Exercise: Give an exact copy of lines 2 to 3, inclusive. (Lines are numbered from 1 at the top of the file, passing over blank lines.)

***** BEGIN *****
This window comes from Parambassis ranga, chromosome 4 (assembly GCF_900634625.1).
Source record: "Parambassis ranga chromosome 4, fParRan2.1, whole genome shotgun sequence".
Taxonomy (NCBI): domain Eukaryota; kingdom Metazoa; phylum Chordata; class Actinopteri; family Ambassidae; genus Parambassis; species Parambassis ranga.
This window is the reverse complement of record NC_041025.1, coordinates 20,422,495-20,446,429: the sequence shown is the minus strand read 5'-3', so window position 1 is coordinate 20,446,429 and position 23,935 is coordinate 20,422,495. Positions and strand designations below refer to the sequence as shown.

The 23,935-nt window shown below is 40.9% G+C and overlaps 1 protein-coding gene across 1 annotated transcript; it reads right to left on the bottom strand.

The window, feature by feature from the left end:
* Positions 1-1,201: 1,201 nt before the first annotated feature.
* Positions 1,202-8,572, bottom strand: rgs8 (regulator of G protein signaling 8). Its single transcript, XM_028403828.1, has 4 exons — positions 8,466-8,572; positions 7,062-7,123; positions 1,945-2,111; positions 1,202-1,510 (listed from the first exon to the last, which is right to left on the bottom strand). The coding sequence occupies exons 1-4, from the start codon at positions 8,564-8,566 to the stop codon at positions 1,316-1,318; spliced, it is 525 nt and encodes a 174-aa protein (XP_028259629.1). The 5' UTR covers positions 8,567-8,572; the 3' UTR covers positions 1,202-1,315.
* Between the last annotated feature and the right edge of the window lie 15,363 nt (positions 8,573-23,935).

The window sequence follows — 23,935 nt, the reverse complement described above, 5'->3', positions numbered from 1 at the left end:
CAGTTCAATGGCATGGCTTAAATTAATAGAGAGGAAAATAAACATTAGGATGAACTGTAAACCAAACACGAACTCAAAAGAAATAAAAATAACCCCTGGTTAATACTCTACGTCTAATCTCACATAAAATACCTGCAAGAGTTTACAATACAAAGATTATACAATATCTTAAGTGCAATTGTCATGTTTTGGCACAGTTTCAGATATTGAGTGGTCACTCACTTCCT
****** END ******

Source record: "Parambassis ranga chromosome 4, fParRan2.1, whole genome shotgun sequence".
Taxonomy (NCBI): domain Eukaryota; kingdom Metazoa; phylum Chordata; class Actinopteri; family Ambassidae; genus Parambassis; species Parambassis ranga.